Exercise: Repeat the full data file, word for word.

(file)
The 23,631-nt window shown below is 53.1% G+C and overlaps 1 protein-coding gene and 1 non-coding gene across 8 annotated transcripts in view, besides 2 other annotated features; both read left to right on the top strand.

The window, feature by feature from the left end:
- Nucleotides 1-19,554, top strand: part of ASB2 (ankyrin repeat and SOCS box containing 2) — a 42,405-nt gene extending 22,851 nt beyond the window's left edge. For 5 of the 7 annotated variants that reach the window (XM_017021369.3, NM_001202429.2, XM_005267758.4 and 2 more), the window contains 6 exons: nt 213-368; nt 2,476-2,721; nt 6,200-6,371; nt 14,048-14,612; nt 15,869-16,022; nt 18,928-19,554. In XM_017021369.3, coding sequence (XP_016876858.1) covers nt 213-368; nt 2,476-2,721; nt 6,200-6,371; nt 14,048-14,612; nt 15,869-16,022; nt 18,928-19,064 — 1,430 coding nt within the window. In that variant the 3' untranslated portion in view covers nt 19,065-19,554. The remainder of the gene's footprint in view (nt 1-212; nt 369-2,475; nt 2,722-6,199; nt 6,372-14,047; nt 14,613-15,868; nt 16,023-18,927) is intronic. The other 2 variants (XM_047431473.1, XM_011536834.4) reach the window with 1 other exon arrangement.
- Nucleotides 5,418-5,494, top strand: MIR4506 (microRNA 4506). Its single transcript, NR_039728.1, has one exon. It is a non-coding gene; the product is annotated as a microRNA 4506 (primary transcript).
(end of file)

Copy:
The 23,631-nt window shown below is 53.1% G+C and overlaps 1 protein-coding gene and 1 non-coding gene across 8 annotated transcripts in view, besides 2 other annotated features; both read left to right on the top strand.

The window, feature by feature from the left end:
- Nucleotides 1-19,554, top strand: part of ASB2 (ankyrin repeat and SOCS box containing 2) — a 42,405-nt gene extending 22,851 nt beyond the window's left edge. For 5 of the 7 annotated variants that reach the window (XM_017021369.3, NM_001202429.2, XM_005267758.4 and 2 more), the window contains 6 exons: nt 213-368; nt 2,476-2,721; nt 6,200-6,371; nt 14,048-14,612; nt 15,869-16,022; nt 18,928-19,554. In XM_017021369.3, coding sequence (XP_016876858.1) covers nt 213-368; nt 2,476-2,721; nt 6,200-6,371; nt 14,048-14,612; nt 15,869-16,022; nt 18,928-19,064 — 1,430 coding nt within the window. In that variant the 3' untranslated portion in view covers nt 19,065-19,554. The remainder of the gene's footprint in view (nt 1-212; nt 369-2,475; nt 2,722-6,199; nt 6,372-14,047; nt 14,613-15,868; nt 16,023-18,927) is intronic. The other 2 variants (XM_047431473.1, XM_011536834.4) reach the window with 1 other exon arrangement.
- Nucleotides 5,418-5,494, top strand: MIR4506 (microRNA 4506). Its single transcript, NR_039728.1, has one exon. It is a non-coding gene; the product is annotated as a microRNA 4506 (primary transcript).